- Mrs. Partlet, a pew-opener:
- A pew opener went up and down
the aisles of a church, opening the private boxed pews which were rented
by wealthy members of the congregations.
- Funereal bell-ringing.
- Amatory numbers:
- Romantic music.
- Belted Earls:
- This phrase refers to the belt and spurs
with which knights and others were invested when raised to their titles.
- Ordained assistant to a vicar or rector.
- Pleasant to look at.
- An expression of contempt or impatience.
- Auspicious plighting:
- Fortunate engagement.
- Roman name of the sun god.
- A fit of abstracted musing, a day dream.
- Helen of Troy:
- In Greek legend, the daughter of Zeus and
Leda, and wife of Meneleus, king of Sparta, whose elopement with Paris brought
about the siege and destruction of Troy.
- Satiate, glut, surfeit, fill to loathing.
- Exclamatory address in the course of a public
speech to a person or object.
- Labourer employed in excavating etc. for canals,
railways, roads, etc. From "navigator".
- St. Mary Axe:
- (pronounced “Simmary Axe”) A
street in the City of London.
- Magic; particularly, foretelling the future
by communicating with the dead.
- Thing worn as a charm against evil.
- Cast a nativity:
- Draw up a horoscope based on a person’s
date and time of birth.
- Abudah chest:
- In the pseudo-Persian fairy tale by James
Ridley, Abudah had a box containing an old woman prophet.
- Melt a rich uncle in wax:
- Hasten his death by melting down
a wax image him.
- A genie; supernatural spirit in Arabian mythology.
- Posthumous shade:
- Goblins, or bogey men.
- A form of verse used by ancient Greek tragedians.
- (Electrobiology) Originally the science
of the electrical phenomena of living beings. By the middle of the nineteenth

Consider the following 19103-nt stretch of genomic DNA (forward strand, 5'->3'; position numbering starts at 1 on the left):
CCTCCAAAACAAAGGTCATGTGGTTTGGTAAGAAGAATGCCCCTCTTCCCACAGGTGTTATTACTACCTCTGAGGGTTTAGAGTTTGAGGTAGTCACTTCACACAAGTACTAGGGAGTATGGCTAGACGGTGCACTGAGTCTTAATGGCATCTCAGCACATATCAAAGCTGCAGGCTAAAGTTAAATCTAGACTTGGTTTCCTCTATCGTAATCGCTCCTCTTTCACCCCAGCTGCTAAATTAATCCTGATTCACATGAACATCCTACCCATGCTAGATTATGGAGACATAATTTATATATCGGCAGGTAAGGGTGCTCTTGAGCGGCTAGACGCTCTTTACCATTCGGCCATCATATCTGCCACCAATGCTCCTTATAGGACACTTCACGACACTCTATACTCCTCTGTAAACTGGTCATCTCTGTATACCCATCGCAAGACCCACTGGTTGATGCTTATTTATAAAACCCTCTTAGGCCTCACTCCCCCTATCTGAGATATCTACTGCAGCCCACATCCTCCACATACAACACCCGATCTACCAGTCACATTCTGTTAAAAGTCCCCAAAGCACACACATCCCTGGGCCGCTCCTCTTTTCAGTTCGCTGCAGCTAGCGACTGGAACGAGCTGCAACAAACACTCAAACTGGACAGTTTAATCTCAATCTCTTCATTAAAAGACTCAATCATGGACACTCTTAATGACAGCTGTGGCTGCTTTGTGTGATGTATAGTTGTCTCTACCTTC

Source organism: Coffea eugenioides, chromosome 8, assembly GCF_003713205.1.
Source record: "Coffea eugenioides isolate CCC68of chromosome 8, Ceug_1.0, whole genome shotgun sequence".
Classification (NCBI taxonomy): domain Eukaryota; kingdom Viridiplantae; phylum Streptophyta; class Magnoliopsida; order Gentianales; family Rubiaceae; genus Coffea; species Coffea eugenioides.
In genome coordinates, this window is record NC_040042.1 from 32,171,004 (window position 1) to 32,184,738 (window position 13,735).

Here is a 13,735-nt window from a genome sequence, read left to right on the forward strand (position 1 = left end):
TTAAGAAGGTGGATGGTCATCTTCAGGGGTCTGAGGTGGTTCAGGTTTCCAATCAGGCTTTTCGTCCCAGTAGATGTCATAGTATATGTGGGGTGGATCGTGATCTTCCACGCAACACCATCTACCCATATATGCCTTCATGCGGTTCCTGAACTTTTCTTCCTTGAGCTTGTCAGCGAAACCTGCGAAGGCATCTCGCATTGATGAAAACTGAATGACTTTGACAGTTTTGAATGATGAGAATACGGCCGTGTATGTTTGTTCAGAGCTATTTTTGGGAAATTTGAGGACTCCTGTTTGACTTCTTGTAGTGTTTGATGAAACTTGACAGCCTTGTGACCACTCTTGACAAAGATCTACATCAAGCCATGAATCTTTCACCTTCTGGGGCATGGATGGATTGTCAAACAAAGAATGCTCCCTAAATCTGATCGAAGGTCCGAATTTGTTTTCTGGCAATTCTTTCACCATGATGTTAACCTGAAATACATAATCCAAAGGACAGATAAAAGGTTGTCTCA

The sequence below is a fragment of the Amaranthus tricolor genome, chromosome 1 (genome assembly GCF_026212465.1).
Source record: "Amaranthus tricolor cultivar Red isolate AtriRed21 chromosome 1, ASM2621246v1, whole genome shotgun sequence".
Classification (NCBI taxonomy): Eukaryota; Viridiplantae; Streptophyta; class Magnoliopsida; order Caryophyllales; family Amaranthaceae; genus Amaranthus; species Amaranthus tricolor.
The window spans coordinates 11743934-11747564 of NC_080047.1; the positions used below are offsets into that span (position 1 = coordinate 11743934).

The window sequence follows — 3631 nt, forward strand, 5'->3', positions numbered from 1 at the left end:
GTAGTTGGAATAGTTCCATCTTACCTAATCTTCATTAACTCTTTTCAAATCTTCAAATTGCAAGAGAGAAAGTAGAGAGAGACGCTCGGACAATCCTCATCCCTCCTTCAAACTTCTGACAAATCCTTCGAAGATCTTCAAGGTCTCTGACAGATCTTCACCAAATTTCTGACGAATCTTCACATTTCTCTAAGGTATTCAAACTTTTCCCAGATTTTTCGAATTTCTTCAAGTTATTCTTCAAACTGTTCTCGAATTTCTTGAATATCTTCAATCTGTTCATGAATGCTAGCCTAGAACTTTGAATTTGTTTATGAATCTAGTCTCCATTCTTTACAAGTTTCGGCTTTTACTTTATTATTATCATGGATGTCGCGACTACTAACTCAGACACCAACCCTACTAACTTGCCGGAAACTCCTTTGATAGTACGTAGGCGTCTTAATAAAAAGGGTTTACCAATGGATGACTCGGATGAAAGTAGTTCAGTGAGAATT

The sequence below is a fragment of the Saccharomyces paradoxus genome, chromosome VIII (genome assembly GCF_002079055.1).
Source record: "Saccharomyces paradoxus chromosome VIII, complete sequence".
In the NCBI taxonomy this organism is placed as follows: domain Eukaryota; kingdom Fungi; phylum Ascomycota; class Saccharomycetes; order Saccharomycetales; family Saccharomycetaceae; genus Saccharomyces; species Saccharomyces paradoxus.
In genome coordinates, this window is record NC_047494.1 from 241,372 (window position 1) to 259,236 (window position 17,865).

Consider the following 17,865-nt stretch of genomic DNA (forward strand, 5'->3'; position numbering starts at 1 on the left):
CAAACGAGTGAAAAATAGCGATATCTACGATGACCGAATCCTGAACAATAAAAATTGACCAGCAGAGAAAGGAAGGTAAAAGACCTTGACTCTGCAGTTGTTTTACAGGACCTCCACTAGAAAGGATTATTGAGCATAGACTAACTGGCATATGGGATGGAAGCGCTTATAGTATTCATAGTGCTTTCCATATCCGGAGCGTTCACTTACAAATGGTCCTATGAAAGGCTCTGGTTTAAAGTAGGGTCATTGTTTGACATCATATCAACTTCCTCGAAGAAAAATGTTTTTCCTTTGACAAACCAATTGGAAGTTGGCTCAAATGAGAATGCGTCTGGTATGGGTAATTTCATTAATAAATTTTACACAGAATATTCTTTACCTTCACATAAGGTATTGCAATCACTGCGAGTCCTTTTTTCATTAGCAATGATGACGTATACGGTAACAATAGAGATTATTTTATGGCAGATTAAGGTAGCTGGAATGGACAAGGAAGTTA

century the word had come to be used for a form of hypnosis practised by
popular entertainers ostensibly based on the so-called principles of animal
- The classification of diseases.
- The science of language, love of learning and
- Puffing our goods:
- Advertising our goods with exaggerated
or false claims.
- Cask or unbottled storage for wine etc.
- A cask usually containing about 105 imperial gallons.
- Large cask containing 52 ½ imperial gallons.
- Army and Navy Stores:
- The store began as a co-operative
society, The Army & Navy Co-operative Society, formed in 1871 by a group
of army and navy officers. The intention was to supply “articles of
domestic consumption and general use to its members at the lowest remunerative
rates”. Membership of “The Stores” was open only to those
in the higher ranks of the armed forces and the widows of officers.
- Harmful, noxious, ill-smelling, disgusting.
- Fierce, ruthless, terrible, destructive.
- Sally Lunn:
- A plain, light tea-cake, usually served split
and toasted with jam named after an eighteenth-century street vendor in Bath.
- A drinking song.
- Go bail for:
- Vouch for.
- A large drinking vessel, or its contents.
- Granary, storehouse.
- Fitting or appropriate
- K. C. B.:
- Knight Commander of the Bath, the second class
of the Order of the Bath.
- Q. C.:
- Queen’s Counsel, a senior barrister appointed
by the Crown on the nomination of the Lord Chancellor.
- Twenty one shillings.
- Scowling, threatening.
- One Tree Hill:
- A hill in Greenwich Park. In the days of Greenwich Fair the hill was
often rolled down.
- A pleasure-garden, with zoo, amusements and
theatrical entertainment near Gravesend which was particularly popular
with working-class Londoners.
- The personification of evil in Persian mythology.